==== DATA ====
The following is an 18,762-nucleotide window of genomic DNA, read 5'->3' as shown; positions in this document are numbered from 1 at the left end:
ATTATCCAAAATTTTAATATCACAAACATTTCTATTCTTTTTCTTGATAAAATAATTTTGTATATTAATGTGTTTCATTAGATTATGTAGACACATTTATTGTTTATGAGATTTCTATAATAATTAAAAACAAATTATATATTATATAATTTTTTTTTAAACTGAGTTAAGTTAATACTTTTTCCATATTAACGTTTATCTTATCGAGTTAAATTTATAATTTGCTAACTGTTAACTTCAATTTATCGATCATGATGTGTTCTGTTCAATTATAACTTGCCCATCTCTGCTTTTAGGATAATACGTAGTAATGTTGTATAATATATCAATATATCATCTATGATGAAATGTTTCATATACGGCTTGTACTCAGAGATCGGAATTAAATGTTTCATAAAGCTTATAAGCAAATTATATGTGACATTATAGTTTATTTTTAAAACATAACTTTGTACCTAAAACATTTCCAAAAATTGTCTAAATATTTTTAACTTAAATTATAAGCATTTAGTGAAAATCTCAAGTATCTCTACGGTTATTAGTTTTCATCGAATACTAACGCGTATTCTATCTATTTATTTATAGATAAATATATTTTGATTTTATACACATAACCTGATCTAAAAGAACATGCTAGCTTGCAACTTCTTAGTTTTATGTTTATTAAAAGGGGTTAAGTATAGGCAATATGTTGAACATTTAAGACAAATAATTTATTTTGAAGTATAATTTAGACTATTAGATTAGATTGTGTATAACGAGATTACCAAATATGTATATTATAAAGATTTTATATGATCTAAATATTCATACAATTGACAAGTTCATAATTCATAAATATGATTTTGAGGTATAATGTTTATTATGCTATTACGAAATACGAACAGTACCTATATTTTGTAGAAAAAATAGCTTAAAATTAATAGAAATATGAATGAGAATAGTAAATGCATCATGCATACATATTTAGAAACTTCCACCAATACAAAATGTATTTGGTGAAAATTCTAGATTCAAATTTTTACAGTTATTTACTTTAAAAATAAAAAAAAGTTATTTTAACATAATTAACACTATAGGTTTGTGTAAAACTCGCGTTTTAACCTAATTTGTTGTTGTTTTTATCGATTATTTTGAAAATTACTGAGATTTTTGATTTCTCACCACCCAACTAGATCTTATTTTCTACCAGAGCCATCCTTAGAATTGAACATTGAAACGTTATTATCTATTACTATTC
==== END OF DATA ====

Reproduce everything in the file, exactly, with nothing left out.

The following is an 18,762-nucleotide window of genomic DNA, read 5'->3' as shown; positions in this document are numbered from 1 at the left end:
ATTATCCAAAATTTTAATATCACAAACATTTCTATTCTTTTTCTTGATAAAATAATTTTGTATATTAATGTGTTTCATTAGATTATGTAGACACATTTATTGTTTATGAGATTTCTATAATAATTAAAAACAAATTATATATTATATAATTTTTTTTTAAACTGAGTTAAGTTAATACTTTTTCCATATTAACGTTTATCTTATCGAGTTAAATTTATAATTTGCTAACTGTTAACTTCAATTTATCGATCATGATGTGTTCTGTTCAATTATAACTTGCCCATCTCTGCTTTTAGGATAATACGTAGTAATGTTGTATAATATATCAATATATCATCTATGATGAAATGTTTCATATACGGCTTGTACTCAGAGATCGGAATTAAATGTTTCATAAAGCTTATAAGCAAATTATATGTGACATTATAGTTTATTTTTAAAACATAACTTTGTACCTAAAACATTTCCAAAAATTGTCTAAATATTTTTAACTTAAATTATAAGCATTTAGTGAAAATCTCAAGTATCTCTACGGTTATTAGTTTTCATCGAATACTAACGCGTATTCTATCTATTTATTTATAGATAAATATATTTTGATTTTATACACATAACCTGATCTAAAAGAACATGCTAGCTTGCAACTTCTTAGTTTTATGTTTATTAAAAGGGGTTAAGTATAGGCAATATGTTGAACATTTAAGACAAATAATTTATTTTGAAGTATAATTTAGACTATTAGATTAGATTGTGTATAACGAGATTACCAAATATGTATATTATAAAGATTTTATATGATCTAAATATTCATACAATTGACAAGTTCATAATTCATAAATATGATTTTGAGGTATAATGTTTATTATGCTATTACGAAATACGAACAGTACCTATATTTTGTAGAAAAAATAGCTTAAAATTAATAGAAATATGAATGAGAATAGTAAATGCATCATGCATACATATTTAGAAACTTCCACCAATACAAAATGTATTTGGTGAAAATTCTAGATTCAAATTTTTACAGTTATTTACTTTAAAAATAAAAAAAAGTTATTTTAACATAATTAACACTATAGGTTTGTGTAAAACTCGCGTTTTAACCTAATTTGTTGTTGTTTTTATCGATTATTTTGAAAATTACTGAGATTTTTGATTTCTCACCACCCAACTAGATCTTATTTTCTACCAGAGCCATCCTTAGAATTGAACATTGAAACGTTATTATCTATTACTATTC